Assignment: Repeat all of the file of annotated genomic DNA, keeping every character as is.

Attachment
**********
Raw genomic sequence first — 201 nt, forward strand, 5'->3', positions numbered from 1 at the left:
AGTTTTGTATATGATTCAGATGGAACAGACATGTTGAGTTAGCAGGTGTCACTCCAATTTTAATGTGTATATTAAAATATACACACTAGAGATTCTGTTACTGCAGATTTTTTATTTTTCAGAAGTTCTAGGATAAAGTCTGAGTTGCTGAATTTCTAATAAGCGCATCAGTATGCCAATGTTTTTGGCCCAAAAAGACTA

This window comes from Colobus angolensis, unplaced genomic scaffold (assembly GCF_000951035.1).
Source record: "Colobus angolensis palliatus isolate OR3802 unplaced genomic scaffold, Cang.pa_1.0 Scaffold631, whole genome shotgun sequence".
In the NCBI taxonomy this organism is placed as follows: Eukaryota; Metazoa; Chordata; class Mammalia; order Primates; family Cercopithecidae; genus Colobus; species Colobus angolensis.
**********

Raw genomic sequence first — 201 nt, forward strand, 5'->3', positions numbered from 1 at the left:
AGTTTTGTATATGATTCAGATGGAACAGACATGTTGAGTTAGCAGGTGTCACTCCAATTTTAATGTGTATATTAAAATATACACACTAGAGATTCTGTTACTGCAGATTTTTTATTTTTCAGAAGTTCTAGGATAAAGTCTGAGTTGCTGAATTTCTAATAAGCGCATCAGTATGCCAATGTTTTTGGCCCAAAAAGACTA

This window comes from Colobus angolensis, unplaced genomic scaffold (assembly GCF_000951035.1).
Source record: "Colobus angolensis palliatus isolate OR3802 unplaced genomic scaffold, Cang.pa_1.0 Scaffold631, whole genome shotgun sequence".
In the NCBI taxonomy this organism is placed as follows: Eukaryota; Metazoa; Chordata; class Mammalia; order Primates; family Cercopithecidae; genus Colobus; species Colobus angolensis.